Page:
Using Dynamic Data in Visual Studio 2010

VS2010 Dynamic Data templates eliminate tedious coding in data-driven applications


Click here to download the sample database for this article.

Part 2 of Alvin Bruney's Dynamic Data in Visual Studio 2010 series.

If you've ever built data-driven applications (and who hasn't), you understand the enormous effort required to make the application production ready. For instance, there are update statements to write, validation logic to implement and cosmetic treatments to apply to each User Interface (UI) widget. After you've built a few of these applications, you'll inevitably begin searching for a generic way to handle the manual labor. You'll likely come up short and decide to build this yourself.

But, there's a better way! Dynamic Data in Visual Studio 2010 is designed to handle the tedium for you. It essentially creates the plumbing code that services data-driven applications so you won't have to. Let's take this for a spin. Create a project based on a Dynamic Data template, see Figure 1. Name the project DDExample1.

Note there are two Dynamic Data templates. You should prefer the use of the Dynamic Data Entities Web Application template; Microsoft is investing significantly in that direction. Click Ok to generate the Visual Studio project. Figure 2 shows the newly created Dynamic Data Entities Web Application. Let's add a database to the project by right-clicking the App_Code folder and selecting Add, Existing Item. You can download the sample database to follow along. The sample database gives us some mock data to play with. Or, you can use any available database.

Now that the data store is available, I'll add a model abstraction on top of the data store. That will setup the infrastructure to allow me to begin using domain objects. Select the DDExample1 active project, right-click and choose Add, New Item. Type the word Model in the Add New Item dialog's filter box, as you can see in Figure 3. Select the ADO.NET Entity Data Model. Enter DDModel.edmx in the Name field, as shown in Figure 3. Note: The filter option was a key customer request and is new for VS2010. It simplifies the process of finding and using available templates.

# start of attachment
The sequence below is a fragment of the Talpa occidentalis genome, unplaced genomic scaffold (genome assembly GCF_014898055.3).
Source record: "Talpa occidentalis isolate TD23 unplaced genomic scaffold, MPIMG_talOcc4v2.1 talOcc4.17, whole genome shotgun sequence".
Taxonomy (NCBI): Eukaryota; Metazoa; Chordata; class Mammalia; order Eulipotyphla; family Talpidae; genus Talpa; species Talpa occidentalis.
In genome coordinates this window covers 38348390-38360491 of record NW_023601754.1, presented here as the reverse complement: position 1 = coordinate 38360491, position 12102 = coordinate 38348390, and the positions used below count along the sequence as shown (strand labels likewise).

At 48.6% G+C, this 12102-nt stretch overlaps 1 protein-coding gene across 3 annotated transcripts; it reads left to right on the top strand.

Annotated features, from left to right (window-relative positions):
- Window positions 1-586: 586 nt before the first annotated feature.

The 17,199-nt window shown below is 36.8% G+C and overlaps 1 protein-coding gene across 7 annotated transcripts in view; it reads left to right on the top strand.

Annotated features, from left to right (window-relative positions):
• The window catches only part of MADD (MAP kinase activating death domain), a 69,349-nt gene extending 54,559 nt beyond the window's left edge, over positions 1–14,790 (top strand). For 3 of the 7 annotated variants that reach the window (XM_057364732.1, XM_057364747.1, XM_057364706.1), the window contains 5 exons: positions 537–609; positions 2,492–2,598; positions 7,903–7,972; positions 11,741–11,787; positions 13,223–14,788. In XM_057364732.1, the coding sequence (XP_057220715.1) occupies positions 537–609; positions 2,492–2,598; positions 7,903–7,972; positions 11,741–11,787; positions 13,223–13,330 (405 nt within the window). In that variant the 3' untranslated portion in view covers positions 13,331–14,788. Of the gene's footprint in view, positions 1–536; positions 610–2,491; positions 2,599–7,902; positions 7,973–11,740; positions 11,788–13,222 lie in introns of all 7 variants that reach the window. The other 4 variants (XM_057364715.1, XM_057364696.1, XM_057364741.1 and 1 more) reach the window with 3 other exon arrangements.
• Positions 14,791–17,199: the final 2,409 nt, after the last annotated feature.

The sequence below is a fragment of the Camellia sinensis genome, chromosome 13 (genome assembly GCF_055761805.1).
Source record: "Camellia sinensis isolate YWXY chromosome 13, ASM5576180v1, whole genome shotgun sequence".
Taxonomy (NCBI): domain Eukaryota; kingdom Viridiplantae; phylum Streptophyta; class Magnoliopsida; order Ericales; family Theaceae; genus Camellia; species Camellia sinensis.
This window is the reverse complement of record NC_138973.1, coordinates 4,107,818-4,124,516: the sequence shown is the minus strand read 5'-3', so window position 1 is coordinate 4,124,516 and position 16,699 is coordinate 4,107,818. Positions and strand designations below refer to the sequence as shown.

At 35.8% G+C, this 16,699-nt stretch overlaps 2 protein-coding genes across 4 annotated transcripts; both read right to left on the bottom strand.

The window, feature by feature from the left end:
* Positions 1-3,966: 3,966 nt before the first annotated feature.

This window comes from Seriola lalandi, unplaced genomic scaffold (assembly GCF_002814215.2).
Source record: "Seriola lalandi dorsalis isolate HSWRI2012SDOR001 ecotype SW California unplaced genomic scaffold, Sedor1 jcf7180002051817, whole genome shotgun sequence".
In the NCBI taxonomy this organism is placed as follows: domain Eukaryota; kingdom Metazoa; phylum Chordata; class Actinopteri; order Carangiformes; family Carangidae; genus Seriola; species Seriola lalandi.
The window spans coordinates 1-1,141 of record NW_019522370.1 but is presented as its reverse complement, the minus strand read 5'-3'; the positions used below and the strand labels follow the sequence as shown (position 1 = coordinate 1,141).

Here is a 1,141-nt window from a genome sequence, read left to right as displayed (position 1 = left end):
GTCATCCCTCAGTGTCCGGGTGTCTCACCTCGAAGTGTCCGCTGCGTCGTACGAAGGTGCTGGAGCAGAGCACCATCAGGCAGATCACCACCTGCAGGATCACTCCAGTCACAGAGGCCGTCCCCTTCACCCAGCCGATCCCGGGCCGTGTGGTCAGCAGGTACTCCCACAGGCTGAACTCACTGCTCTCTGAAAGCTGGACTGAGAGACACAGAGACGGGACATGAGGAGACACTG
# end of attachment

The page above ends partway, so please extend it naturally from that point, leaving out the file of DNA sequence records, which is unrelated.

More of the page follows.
Click Add to have VS2010 add the model to the application. Note that the Entity Model is added to the project as a whole. The option does not appear if you select a sub-folder in the active project.  The Entity Data Model Wizard launches, as Figure 4 shows.

Walk through the wizard accepting the defaults. Since I've added the database first, the wizard is smart enough to attach to it. Make the selections shown in Figure 5.

Also make sure that the name of the entity is KingOfPopModel; that will come in handy later. Click Finish. The infrastructure hook-up is complete. In Solution Explorer, open the Global.asax file. Find and uncomment the line similar to this:


DefaultModel.RegisterContext(typeof(YourDataContextType), new ContextConfiguration() \\{ ScaffoldAllTables = false \\});

 To enable dynamic data to work with the new model, set the ScaffoldAllTables to true. You'll need to scaffold at least one table otherwise a run-time exception will be thrown. Also, pass in the entity model to the RegisterContext method. That will register and expose the context object to the code so that I can work with strongly typed domain objects. The completed code looks like this:


DefaultModel.RegisterContext(typeof(KingOfPopEntities), new ContextConfiguration() \\{ ScaffoldAllTables = true \\});

 Press F5 to run the application, see Figure 6.

The web application is production ready. The application can:

  • Page, sort, insert, and delete data.
  • Select and edit item data.
  • Provide a detail view for selected data.
  • Adjust the size of data in the page.
  • Confirm entity delete operations.
  • Validate against the entity model.

All that functionality came for free; I did not have to write any code, well one line to be exact. Much of the magic driving this application is based on the intimate knowledge that the entity model has of the data store. The model can translate domain concepts into efficient database queries.

Dynamic data also supports AJAX. I can quickly add AJAX support by setting the EnablePartialRendering method of the ScriptManager object to true. The ScriptManager object is located in the site.master master page.

Dynamic data does most of the heavy lifting using templates. Templates can be customized, modified, and extended to create powerful data-driven applications. These applications can be built and deployed in the time it takes to finish off that morning coffee. You can even inject Dynamic Data infrastructure into ordinary web projects!  In the next article, I'll walk you through complex validations and customizations so that you can make your web applications sing!

Alvin Bruney is a longtime Microsoft MVP and author. His new book, ASP.NET 4 by Example is available on

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